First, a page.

The future of work is likely to be even more precarious and unequal than it is right now—and three researchers made that prediction even before the pandemic hit. The study comes from Jeremy Aroles of Durham University Business School in the U.K., Nathalie Mitev of King’s College in London, and François‐Xavier de Vaujany of the University Paris-Dauphine. Their review paper draws from the past 30 years’ worth of research into “new work practices” that include remote work, collaborative entrepreneurship, and digital nomadism.
The researchers focused on four separate dimensions:
What people perceive as working practices: These include different types of employment, such as entrepreneurship and freelance work.
What people perceive to be a workplace: The definition now includes home working, hot desking, and shared offices.
Working protocols for individuals and organizations: This dimension refers to the extent to which companies employ elements such as flexible working hours, co-employment, and contract work.
Power and control in work: This dimension refers to the extent to which work practices affect the power relationship between managers and employees, whether those employees are permanent staff members or freelance workers.
“Globalization, economic volatility, and technological changes have been the catalyst for a number of changes to the wider workplace in recent years,” says Aroles. “The impact of COVID-19 has called into question this globalization, created further economic volatility, and forced millions of workers to work from home and further utilize technologies, accelerating the transition into a new world of work.”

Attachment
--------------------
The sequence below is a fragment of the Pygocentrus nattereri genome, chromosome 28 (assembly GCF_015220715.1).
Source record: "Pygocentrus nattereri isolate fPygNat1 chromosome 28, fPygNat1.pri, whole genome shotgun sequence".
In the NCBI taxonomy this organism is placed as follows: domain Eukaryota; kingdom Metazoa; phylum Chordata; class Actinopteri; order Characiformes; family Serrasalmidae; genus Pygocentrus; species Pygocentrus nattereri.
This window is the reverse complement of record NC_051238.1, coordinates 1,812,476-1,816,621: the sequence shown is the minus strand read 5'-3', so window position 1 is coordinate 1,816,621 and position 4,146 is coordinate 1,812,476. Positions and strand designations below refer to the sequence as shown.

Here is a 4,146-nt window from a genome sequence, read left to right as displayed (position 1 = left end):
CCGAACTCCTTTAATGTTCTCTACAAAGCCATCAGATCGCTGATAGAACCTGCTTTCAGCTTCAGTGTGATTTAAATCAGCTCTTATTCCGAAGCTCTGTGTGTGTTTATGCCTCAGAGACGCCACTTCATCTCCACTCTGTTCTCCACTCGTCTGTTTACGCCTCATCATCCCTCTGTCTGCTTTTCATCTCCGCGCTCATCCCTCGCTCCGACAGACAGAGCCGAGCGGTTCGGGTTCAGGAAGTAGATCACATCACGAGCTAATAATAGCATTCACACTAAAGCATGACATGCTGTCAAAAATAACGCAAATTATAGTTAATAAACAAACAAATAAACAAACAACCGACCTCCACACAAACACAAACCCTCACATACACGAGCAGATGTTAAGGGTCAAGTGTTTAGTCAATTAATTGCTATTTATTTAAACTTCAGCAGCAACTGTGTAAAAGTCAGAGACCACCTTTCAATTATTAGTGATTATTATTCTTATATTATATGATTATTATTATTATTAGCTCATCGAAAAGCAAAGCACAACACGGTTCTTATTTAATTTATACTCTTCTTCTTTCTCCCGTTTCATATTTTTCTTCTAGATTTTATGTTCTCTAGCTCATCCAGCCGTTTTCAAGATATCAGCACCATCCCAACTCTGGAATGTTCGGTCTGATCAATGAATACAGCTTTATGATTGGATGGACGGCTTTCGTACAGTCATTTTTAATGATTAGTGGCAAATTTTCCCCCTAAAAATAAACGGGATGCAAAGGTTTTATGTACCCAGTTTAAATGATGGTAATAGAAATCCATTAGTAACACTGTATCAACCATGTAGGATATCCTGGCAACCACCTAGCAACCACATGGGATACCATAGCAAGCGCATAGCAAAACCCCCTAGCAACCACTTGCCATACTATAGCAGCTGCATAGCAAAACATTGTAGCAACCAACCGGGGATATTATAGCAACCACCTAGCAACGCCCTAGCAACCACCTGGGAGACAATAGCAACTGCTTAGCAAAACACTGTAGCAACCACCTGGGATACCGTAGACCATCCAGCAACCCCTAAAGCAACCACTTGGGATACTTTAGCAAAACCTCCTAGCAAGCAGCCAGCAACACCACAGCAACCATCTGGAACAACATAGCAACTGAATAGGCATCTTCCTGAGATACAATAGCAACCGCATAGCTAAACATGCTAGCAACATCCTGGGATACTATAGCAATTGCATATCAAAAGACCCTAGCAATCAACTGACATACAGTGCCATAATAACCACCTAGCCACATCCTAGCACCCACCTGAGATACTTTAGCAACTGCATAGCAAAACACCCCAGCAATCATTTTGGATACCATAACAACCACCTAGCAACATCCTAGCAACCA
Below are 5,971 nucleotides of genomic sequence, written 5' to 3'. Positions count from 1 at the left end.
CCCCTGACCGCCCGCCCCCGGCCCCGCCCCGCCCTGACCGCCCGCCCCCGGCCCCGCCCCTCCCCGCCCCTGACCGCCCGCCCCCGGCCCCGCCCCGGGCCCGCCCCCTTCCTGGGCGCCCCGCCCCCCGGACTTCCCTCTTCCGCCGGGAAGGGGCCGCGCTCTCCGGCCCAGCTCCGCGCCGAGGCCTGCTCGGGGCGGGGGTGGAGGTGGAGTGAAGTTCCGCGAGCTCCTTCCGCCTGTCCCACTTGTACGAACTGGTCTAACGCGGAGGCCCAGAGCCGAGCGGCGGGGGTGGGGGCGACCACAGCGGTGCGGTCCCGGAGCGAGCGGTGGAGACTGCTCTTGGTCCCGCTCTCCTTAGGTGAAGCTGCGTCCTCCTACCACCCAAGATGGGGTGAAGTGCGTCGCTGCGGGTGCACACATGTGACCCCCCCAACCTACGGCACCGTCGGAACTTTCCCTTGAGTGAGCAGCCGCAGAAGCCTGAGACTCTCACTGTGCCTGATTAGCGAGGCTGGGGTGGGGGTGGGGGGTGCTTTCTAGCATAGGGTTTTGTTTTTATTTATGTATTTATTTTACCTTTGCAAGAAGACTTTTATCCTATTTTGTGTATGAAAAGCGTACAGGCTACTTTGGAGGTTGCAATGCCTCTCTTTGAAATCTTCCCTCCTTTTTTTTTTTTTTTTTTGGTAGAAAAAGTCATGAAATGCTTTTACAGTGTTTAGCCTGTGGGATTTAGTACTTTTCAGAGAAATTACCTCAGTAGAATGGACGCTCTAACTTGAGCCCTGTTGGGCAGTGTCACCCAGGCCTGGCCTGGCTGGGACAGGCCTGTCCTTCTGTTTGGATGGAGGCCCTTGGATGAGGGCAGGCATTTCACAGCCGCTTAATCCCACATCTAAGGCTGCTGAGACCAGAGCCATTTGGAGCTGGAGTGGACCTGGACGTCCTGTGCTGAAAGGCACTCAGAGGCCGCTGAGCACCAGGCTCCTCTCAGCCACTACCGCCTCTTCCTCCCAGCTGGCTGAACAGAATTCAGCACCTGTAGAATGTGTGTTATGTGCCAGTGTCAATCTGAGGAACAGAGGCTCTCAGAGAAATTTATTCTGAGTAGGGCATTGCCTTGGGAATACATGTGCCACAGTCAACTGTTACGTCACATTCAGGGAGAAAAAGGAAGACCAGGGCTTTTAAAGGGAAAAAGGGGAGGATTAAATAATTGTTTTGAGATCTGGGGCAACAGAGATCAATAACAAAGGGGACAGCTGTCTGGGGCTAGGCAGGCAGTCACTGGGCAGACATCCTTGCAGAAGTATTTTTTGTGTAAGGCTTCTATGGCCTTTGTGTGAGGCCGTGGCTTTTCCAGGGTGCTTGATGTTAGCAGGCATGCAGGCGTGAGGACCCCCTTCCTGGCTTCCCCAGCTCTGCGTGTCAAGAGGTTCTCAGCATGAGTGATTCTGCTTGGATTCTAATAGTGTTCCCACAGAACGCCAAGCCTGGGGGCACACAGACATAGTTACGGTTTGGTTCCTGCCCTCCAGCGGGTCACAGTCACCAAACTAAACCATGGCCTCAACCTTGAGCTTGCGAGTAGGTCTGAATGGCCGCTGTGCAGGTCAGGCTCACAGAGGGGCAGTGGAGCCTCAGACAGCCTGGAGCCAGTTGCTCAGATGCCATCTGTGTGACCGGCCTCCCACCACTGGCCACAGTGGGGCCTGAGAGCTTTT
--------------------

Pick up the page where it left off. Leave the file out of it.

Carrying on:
The researchers expect to see an increase in new modes of employment, including zero-hour contracts and other forms of unsecure employment; a growth in the popularity of online labor platform workforces; the development of crowd-based and collaborative forms of entrepreneurship; and an increasing number of new spatial work arrangements such as co-working spaces. All of these fall outside the normal realm of a “formal organization” and blur the boundaries between work and private life.
The researchers predict that home and virtual offices are likely to be key components of the new world of work. They anticipate a rise in the number of those who work from home; those who work from nontraditional workplaces such as restaurants and coffee shops; and those who work on the go, especially during their commutes.
The researchers suggest that there will be an increase in flexibility of employment, meaning there will be more part-time workers in organizations, more employment mediated by recruiting agencies, and more contract work by short-term employees paid by the hour or project. Flexible working times and hybrid forms of work, such as digital nomadism, are also set to rise. Because these work configurations are short-term and offer little security to workers, the academics expect management groups and organizations will enjoy an increase in power.
“This ‘new’ world of work simply repeats asymmetrical power relations and inequalities that characterize current work activities,” says Aroles. “The changes exacerbate even further disparities, inequalities, and precarity in employment.”
“Mapping Themes in the Study of New Work Practices” was published August 2019 in the journal New Technology, Work, and Employment.